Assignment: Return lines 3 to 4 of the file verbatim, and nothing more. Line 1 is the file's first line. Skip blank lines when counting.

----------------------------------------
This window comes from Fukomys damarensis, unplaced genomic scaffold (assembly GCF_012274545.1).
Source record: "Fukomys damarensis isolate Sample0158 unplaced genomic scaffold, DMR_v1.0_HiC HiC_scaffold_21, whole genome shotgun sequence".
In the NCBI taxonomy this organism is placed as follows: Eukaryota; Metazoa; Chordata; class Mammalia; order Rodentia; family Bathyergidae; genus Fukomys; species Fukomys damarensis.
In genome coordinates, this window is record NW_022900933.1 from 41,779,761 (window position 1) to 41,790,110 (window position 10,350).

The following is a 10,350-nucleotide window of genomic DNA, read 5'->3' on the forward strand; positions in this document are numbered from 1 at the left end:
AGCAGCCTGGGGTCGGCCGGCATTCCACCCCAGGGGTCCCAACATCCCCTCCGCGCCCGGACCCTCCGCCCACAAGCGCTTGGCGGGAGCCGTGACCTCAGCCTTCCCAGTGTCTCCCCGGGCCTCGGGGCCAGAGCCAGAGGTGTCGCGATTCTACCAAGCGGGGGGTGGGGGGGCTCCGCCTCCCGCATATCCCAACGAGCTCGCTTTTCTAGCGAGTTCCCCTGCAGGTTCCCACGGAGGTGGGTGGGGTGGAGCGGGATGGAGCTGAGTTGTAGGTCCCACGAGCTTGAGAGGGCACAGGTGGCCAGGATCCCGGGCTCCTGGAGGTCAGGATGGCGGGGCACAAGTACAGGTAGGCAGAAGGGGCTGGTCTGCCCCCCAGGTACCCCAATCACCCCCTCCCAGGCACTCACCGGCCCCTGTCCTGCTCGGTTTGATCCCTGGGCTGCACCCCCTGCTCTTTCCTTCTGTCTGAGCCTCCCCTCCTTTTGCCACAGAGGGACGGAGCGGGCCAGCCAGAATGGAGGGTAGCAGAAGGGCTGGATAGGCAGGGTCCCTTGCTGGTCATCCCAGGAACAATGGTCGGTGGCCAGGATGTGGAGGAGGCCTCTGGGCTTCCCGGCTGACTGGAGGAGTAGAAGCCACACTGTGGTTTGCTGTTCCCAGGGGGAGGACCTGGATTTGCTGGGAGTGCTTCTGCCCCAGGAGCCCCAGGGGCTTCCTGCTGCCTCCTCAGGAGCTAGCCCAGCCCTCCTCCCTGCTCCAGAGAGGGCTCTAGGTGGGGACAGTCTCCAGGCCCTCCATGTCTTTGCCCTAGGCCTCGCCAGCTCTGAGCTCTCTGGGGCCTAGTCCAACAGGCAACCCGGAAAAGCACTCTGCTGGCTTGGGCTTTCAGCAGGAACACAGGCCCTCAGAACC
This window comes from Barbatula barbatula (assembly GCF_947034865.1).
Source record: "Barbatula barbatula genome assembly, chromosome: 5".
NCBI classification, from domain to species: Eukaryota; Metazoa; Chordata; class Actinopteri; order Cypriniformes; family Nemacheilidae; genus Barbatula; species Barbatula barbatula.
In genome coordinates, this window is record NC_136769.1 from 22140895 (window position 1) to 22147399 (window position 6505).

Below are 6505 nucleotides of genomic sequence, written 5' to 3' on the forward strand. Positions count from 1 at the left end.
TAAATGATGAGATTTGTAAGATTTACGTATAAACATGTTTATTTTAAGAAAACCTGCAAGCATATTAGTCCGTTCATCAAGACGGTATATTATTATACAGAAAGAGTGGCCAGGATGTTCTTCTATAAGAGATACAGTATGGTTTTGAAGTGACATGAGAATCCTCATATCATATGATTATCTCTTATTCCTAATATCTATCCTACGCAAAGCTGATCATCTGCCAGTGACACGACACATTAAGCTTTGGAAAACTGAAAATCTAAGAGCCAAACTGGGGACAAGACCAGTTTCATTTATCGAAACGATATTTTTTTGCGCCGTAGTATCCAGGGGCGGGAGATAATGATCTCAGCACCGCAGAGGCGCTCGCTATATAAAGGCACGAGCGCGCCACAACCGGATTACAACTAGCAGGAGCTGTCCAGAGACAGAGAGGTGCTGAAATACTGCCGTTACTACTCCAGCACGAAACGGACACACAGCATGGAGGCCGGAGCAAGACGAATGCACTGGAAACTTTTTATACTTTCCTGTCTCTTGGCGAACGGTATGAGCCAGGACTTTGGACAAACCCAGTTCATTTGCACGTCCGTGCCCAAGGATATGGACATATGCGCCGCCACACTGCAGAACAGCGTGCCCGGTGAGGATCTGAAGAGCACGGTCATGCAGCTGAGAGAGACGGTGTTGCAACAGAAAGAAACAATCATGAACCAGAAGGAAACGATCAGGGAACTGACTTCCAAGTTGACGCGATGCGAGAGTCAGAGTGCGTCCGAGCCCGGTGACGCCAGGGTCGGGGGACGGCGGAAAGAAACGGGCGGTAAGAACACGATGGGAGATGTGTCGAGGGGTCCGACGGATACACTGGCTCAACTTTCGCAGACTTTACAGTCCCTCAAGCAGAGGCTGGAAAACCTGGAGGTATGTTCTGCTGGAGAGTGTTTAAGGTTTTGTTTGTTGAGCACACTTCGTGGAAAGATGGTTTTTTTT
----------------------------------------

In the NCBI taxonomy this organism is placed as follows: Eukaryota; Metazoa; Chordata; class Mammalia; order Rodentia; family Bathyergidae; genus Fukomys; species Fukomys damarensis.
In genome coordinates, this window is record NW_022900933.1 from 41,779,761 (window position 1) to 41,790,110 (window position 10,350).